Catechol (benzene-1,2-diol) is regarded as a precursor of soil humic substances, and it is often used as a model substance of monomeric phenols that are commonly formed during the microbial degradation of many naturally occurring and anthropogenic aromatic substances26. To elucidate abiotic chemical reactions, in the absence of soil microbes or complex soil organic matter in soils that may be chemically altered during the autoclaving process, an experiment was designed with catechol to further test the essentiality of Cu(II) and H2O2 in CH3Br and CH3Cl production.
Water solutions containing catechol (10 mM), KBr or KCl (20 mM), CuSO4 (50 mM), and H2O2 (50 mM) produced large amounts of CH3Br and CH3Cl, respectively (Supplementary Fig. 1), associated with an abrupt color change from clear to brownish with visible precipitates (Supplementary Fig. 2). CH3Br and CH3Cl production rates also increase with increasing concentrations of CuSO4 and H2O2, which further demonstrate the enhancing effect of Cu(II) and H2O2.
Time and sunlight effect
The experiments described so far showed that the addition of CuSO4 induces production of CH3Br and CH3Cl from the reaction with soil organic carbon. In addition, Cu(II) works in conjunction with H2O2, an oxidizing agent, to further increase CH3Br and CH3Cl production. In natural ecosystems, the formation of H2O2 results principally from exciting humic substances by solar radiation27,28. Therefore, time-series light vs. dark experiments were conducted with soil samples to explore how long the Cu(II) effect can persist, and to find out if a potential photochemical pathway involving ambient sunlight exists.
The time-series experiments showed that, in the dark experiments (Fig. 3, dark incubations), the production rates of CH3Br and CH3Cl were highest immediately following the addition of CuSO4, and then declined to negligible levels over the following week. The depletion of Cu(II) may contribute to the persistent decline of CH3Br and CH3Cl production. Therefore, under natural conditions where copper can undergo aerial oxidation20, it may apply a longer enhancing effect on CH3Br and CH3Cl production. It is noted that CH3Cl fluxes started to turn negative on day 8, indicating net consumption of CH3Cl from the ambient air, which might be attributable to the re-habitation of methyl halide-consuming microbial communities27 after the addition of Cu(II) chemical.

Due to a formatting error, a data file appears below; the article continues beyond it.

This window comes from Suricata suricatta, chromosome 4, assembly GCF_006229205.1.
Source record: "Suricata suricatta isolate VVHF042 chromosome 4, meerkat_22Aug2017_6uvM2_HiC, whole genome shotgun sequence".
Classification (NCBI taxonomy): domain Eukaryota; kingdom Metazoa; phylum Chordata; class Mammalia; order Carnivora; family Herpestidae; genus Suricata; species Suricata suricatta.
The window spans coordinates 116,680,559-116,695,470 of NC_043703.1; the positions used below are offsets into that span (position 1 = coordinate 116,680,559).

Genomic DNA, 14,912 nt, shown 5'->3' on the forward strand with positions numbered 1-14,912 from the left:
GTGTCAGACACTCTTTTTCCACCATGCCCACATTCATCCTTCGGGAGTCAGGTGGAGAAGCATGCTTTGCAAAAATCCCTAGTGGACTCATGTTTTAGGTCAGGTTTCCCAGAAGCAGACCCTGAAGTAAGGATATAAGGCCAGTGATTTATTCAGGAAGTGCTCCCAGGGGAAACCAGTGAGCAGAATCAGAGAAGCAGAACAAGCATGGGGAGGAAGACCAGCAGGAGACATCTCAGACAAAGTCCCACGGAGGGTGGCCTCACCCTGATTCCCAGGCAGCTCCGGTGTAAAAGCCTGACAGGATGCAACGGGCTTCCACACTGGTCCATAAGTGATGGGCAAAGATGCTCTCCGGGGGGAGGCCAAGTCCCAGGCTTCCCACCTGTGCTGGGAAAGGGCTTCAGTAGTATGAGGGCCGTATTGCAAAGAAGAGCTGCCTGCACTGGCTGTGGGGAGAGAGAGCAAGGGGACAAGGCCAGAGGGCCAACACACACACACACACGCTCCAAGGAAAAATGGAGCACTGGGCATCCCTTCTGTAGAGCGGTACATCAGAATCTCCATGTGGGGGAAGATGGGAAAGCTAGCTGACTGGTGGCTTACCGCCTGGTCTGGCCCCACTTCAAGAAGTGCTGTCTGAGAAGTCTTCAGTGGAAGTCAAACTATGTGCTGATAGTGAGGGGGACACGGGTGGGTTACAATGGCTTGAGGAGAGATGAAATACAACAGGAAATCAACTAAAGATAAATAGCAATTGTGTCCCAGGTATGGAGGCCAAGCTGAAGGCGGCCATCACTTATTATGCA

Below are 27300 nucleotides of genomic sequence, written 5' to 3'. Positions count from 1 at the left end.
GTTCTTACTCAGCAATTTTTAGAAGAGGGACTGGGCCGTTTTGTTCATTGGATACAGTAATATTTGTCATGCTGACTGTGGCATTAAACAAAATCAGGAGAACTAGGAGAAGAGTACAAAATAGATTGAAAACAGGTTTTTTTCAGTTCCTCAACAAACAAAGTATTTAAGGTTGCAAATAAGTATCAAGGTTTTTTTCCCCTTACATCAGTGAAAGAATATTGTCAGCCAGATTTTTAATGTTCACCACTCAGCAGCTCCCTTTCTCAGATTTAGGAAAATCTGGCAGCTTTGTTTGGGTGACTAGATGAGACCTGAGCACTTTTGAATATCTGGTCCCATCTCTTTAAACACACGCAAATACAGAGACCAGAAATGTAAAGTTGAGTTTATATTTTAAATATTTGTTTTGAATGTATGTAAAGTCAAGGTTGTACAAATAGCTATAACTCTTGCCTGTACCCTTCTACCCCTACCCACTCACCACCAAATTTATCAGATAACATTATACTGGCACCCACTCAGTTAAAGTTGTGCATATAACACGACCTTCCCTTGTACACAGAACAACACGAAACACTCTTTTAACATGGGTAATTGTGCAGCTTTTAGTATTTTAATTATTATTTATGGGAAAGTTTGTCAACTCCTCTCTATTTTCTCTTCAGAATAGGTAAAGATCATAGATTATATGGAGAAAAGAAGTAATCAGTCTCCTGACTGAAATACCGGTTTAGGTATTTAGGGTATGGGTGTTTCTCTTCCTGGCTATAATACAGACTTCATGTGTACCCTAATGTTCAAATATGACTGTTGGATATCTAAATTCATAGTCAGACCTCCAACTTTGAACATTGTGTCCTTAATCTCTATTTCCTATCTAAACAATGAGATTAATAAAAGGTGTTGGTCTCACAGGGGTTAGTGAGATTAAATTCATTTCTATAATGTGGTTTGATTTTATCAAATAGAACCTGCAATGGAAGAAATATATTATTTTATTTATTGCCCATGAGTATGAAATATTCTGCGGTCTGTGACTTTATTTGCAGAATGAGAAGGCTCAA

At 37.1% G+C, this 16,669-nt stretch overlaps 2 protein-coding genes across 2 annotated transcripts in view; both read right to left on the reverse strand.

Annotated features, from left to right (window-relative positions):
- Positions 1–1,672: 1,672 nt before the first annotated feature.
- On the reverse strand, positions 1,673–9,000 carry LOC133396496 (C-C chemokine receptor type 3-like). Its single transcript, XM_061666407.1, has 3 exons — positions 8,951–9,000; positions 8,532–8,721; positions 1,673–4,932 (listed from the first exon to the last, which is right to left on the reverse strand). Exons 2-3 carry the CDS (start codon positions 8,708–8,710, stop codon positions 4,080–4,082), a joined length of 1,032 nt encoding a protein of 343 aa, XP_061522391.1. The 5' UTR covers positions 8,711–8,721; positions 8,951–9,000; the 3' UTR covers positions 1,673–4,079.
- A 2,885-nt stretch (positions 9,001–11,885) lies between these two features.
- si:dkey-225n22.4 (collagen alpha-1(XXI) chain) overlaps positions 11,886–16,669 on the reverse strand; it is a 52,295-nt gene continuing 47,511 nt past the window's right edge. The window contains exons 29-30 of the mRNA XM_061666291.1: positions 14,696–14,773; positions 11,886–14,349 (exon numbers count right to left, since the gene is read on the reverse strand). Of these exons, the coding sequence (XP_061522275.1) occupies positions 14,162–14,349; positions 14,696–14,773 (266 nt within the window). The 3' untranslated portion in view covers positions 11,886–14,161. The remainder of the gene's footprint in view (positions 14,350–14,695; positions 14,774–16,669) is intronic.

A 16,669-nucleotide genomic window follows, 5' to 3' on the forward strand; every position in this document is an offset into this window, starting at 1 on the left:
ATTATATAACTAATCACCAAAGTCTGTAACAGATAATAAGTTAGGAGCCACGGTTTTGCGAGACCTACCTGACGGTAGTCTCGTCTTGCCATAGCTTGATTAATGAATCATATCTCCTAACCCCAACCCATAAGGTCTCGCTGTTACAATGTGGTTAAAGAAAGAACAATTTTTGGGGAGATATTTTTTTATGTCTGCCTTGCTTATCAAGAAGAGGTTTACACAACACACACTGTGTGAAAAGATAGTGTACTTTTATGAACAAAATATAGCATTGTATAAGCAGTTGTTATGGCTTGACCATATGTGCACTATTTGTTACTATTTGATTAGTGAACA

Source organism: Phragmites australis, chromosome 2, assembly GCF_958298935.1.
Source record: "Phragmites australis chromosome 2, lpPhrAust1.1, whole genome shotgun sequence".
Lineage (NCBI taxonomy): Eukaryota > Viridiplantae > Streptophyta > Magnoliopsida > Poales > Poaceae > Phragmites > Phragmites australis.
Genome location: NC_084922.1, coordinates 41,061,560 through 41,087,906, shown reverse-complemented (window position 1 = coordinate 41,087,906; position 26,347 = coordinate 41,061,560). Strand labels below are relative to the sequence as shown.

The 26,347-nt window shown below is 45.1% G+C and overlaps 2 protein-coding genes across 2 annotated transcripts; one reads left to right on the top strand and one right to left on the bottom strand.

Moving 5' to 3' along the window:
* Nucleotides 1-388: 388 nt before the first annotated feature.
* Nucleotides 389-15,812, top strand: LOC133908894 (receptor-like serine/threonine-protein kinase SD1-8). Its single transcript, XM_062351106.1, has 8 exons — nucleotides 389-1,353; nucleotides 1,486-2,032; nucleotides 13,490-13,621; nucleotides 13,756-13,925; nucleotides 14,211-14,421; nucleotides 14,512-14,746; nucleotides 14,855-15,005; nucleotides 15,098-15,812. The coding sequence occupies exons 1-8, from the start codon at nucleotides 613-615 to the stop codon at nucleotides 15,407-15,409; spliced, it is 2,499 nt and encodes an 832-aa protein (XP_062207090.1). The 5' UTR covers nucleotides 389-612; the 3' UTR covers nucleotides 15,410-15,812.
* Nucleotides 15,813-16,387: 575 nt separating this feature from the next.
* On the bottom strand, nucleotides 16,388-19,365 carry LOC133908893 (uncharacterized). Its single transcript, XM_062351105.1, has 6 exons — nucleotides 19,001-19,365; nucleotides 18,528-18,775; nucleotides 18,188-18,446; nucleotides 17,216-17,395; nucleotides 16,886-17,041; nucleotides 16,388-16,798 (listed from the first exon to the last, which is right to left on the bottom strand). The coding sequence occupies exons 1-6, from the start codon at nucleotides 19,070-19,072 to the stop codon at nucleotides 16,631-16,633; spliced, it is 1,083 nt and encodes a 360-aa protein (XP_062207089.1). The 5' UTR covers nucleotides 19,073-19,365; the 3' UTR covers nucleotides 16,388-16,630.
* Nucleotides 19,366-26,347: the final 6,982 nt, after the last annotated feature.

For sunlight experiments (Fig. 3), the average CH3Br and CH3Cl fluxes were persistently higher than those from the dark experiments. Although the decline of CH3Br and CH3Cl fluxes over time was also observed, it took a longer period (17 days vs. 8 days) for them to resume near-background levels. These results suggested that solar radiation may amplify the effect of Cu(II) on CH3Br and CH3Cl production, and Cu(II) might be recycled under the light conditions to exert the longer enhancement effect.
Sunlit incubations of catechol were also conducted to further test the essential role of solar radiation played in CH3Cl production. Results showed rapid production rates occurred when the chemical solutions with Cu(II) were exposed to sunlight, while the omission of sunlight yielded slow production of CH3Cl (Supplementary Fig. 3a). It indicates the likely existence of a photochemical production pathway, in which copper may be reoxidized to exert a persistent enhancement effect on methyl halide production.
A few studies have proven the importance of irradiation in the production of methyl halides29,30,31,32. For example, artificial ultraviolet irradiation (λ = 254 nm) can catalyze the reaction between dissolved organic carbon and chlorine in seawater to generate CH3Cl32. However, in natural environments, UV radiation with such a short wavelength would have been absorbed by stratospheric ozone before it can reach earth’s surface, which makes this pathway only plausible in sewage treatment industries. Similar to some other studies29,30,31, the light involved in our experiments was ambient sunlight. It has been proposed that the UVB region of sunlight may bring the complex of Cu(II) and halide ions to a redox excited state20, promoting methyl halide production. Therefore, the larger CH3Br and CH3Cl fluxes in samples with copper sulfate and sunlight imply that sunlight is an important driver for the reaction.